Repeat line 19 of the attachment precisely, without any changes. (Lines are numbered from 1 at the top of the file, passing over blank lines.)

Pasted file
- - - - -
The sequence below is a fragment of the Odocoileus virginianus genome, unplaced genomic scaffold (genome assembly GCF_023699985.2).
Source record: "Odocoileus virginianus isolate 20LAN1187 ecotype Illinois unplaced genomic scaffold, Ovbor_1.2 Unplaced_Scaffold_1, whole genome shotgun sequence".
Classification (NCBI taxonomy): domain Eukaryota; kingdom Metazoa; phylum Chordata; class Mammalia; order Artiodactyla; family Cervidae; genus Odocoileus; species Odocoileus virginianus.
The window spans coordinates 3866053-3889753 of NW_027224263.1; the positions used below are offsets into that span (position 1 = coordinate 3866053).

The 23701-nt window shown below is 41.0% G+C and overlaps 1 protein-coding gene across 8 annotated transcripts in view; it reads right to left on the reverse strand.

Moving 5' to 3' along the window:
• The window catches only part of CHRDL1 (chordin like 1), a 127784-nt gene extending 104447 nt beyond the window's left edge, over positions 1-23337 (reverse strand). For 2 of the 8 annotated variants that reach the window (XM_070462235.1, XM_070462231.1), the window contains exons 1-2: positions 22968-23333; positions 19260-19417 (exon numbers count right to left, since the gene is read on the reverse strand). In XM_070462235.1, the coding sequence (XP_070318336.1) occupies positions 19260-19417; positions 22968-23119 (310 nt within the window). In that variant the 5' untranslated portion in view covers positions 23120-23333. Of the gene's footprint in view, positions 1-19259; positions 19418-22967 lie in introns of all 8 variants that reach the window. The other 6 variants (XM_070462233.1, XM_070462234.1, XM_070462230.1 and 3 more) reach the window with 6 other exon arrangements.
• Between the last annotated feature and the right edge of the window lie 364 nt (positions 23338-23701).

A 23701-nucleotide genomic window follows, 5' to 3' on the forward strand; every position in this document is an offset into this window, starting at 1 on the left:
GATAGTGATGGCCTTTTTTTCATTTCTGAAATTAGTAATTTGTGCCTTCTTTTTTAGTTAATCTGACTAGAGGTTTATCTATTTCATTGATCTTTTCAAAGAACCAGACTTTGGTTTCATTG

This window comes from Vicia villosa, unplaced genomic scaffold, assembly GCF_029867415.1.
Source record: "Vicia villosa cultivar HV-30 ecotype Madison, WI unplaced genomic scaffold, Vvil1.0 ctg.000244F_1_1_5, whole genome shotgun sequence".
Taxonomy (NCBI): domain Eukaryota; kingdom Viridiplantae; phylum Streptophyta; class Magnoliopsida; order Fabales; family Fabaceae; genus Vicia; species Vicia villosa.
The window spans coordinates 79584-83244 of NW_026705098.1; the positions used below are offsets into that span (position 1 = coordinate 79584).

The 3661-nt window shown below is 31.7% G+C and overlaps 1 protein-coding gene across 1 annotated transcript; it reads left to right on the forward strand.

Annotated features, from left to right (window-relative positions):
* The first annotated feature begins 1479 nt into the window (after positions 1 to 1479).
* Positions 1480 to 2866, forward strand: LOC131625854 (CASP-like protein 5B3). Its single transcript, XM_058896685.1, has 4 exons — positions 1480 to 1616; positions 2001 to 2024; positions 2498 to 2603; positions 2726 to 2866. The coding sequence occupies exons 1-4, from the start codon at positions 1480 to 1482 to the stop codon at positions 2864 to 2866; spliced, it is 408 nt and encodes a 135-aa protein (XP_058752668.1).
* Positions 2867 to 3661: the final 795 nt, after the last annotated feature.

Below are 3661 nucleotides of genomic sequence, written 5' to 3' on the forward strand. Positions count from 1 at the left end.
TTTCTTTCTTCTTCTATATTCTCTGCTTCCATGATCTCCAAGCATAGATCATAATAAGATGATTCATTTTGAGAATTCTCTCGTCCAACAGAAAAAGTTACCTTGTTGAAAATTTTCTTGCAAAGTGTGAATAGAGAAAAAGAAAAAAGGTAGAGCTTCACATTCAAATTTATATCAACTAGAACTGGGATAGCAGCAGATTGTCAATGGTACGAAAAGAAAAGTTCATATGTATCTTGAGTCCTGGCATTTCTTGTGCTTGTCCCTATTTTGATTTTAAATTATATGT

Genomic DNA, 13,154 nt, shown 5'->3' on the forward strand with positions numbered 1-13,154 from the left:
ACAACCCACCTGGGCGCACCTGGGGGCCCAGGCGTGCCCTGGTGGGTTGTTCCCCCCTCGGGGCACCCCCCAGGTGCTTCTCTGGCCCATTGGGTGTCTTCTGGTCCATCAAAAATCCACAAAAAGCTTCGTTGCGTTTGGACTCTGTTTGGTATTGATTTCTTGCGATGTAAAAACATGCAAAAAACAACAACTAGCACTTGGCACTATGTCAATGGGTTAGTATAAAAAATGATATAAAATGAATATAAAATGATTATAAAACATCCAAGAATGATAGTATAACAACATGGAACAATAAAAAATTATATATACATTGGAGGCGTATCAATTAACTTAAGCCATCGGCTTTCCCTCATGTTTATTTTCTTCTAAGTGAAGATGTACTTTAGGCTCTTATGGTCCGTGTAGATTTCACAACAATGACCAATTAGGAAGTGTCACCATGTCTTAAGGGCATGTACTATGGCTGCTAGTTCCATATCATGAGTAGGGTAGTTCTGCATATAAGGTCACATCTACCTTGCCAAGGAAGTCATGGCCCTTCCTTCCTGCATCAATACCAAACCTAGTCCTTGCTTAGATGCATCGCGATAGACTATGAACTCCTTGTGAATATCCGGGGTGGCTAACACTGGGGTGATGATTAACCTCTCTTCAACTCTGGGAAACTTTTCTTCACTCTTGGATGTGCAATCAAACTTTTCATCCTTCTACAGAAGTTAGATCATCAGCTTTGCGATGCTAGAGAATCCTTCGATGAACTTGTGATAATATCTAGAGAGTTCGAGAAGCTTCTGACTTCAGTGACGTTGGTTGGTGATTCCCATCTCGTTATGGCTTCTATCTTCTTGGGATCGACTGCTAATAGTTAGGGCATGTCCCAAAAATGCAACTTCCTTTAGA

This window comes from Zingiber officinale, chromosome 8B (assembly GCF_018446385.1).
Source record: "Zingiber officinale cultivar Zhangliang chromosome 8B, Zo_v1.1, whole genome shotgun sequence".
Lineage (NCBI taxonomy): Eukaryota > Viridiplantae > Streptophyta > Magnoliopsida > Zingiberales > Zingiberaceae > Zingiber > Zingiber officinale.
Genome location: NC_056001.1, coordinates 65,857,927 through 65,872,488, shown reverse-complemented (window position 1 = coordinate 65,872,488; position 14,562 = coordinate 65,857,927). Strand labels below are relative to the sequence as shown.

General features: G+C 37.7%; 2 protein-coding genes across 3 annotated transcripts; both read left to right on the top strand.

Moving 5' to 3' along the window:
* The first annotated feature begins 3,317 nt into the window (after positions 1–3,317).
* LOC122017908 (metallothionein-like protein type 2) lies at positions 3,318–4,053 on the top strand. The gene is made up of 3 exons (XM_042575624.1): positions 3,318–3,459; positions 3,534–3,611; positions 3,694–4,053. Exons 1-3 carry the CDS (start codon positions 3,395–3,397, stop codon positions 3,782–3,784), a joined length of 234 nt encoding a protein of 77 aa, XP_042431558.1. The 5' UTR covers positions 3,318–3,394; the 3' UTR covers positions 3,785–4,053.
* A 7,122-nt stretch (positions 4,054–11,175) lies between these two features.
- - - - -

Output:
* Positions 2867 to 3661: the final 795 nt, after the last annotated feature.